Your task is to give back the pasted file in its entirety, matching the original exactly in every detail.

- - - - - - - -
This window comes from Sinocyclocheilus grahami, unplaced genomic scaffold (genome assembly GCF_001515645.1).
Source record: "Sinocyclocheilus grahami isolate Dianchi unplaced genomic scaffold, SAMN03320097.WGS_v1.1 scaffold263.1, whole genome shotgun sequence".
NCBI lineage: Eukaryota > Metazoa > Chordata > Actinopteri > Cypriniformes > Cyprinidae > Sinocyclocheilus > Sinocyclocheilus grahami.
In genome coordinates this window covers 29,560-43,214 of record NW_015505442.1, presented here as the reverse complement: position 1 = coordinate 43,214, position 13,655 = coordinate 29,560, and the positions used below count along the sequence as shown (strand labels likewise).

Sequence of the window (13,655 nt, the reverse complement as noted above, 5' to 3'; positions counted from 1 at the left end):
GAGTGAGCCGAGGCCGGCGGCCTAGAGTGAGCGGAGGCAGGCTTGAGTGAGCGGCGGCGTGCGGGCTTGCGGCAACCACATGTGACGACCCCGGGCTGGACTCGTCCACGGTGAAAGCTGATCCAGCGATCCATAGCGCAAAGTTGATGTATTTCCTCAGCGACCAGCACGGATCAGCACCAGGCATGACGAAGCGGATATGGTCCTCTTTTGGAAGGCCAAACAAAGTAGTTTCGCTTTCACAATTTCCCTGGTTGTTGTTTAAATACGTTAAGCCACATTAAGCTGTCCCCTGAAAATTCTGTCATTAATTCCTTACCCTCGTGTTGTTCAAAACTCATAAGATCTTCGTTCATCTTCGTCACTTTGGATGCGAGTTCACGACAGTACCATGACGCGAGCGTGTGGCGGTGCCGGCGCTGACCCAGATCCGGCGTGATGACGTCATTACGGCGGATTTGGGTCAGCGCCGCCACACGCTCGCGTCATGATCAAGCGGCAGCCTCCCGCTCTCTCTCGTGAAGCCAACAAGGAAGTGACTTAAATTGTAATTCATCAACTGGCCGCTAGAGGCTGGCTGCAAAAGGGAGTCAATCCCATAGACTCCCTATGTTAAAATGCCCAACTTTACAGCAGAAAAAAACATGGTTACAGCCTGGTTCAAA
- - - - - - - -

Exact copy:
This window comes from Sinocyclocheilus grahami, unplaced genomic scaffold (genome assembly GCF_001515645.1).
Source record: "Sinocyclocheilus grahami isolate Dianchi unplaced genomic scaffold, SAMN03320097.WGS_v1.1 scaffold263.1, whole genome shotgun sequence".
NCBI lineage: Eukaryota > Metazoa > Chordata > Actinopteri > Cypriniformes > Cyprinidae > Sinocyclocheilus > Sinocyclocheilus grahami.
In genome coordinates this window covers 29,560-43,214 of record NW_015505442.1, presented here as the reverse complement: position 1 = coordinate 43,214, position 13,655 = coordinate 29,560, and the positions used below count along the sequence as shown (strand labels likewise).

Sequence of the window (13,655 nt, the reverse complement as noted above, 5' to 3'; positions counted from 1 at the left end):
GAGTGAGCCGAGGCCGGCGGCCTAGAGTGAGCGGAGGCAGGCTTGAGTGAGCGGCGGCGTGCGGGCTTGCGGCAACCACATGTGACGACCCCGGGCTGGACTCGTCCACGGTGAAAGCTGATCCAGCGATCCATAGCGCAAAGTTGATGTATTTCCTCAGCGACCAGCACGGATCAGCACCAGGCATGACGAAGCGGATATGGTCCTCTTTTGGAAGGCCAAACAAAGTAGTTTCGCTTTCACAATTTCCCTGGTTGTTGTTTAAATACGTTAAGCCACATTAAGCTGTCCCCTGAAAATTCTGTCATTAATTCCTTACCCTCGTGTTGTTCAAAACTCATAAGATCTTCGTTCATCTTCGTCACTTTGGATGCGAGTTCACGACAGTACCATGACGCGAGCGTGTGGCGGTGCCGGCGCTGACCCAGATCCGGCGTGATGACGTCATTACGGCGGATTTGGGTCAGCGCCGCCACACGCTCGCGTCATGATCAAGCGGCAGCCTCCCGCTCTCTCTCGTGAAGCCAACAAGGAAGTGACTTAAATTGTAATTCATCAACTGGCCGCTAGAGGCTGGCTGCAAAAGGGAGTCAATCCCATAGACTCCCTATGTTAAAATGCCCAACTTTACAGCAGAAAAAAACATGGTTACAGCCTGGTTCAAA